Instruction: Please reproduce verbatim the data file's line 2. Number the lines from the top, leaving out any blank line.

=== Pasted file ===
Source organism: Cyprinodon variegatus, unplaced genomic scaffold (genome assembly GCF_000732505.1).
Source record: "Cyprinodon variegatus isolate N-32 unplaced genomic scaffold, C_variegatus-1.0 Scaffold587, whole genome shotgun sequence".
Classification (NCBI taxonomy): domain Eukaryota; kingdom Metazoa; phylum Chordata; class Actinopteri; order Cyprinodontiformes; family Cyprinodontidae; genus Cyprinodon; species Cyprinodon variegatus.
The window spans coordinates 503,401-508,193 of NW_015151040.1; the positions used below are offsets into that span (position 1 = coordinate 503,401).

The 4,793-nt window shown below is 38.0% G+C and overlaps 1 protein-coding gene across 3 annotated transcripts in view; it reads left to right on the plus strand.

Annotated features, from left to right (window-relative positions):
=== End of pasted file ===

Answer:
Source record: "Cyprinodon variegatus isolate N-32 unplaced genomic scaffold, C_variegatus-1.0 Scaffold587, whole genome shotgun sequence".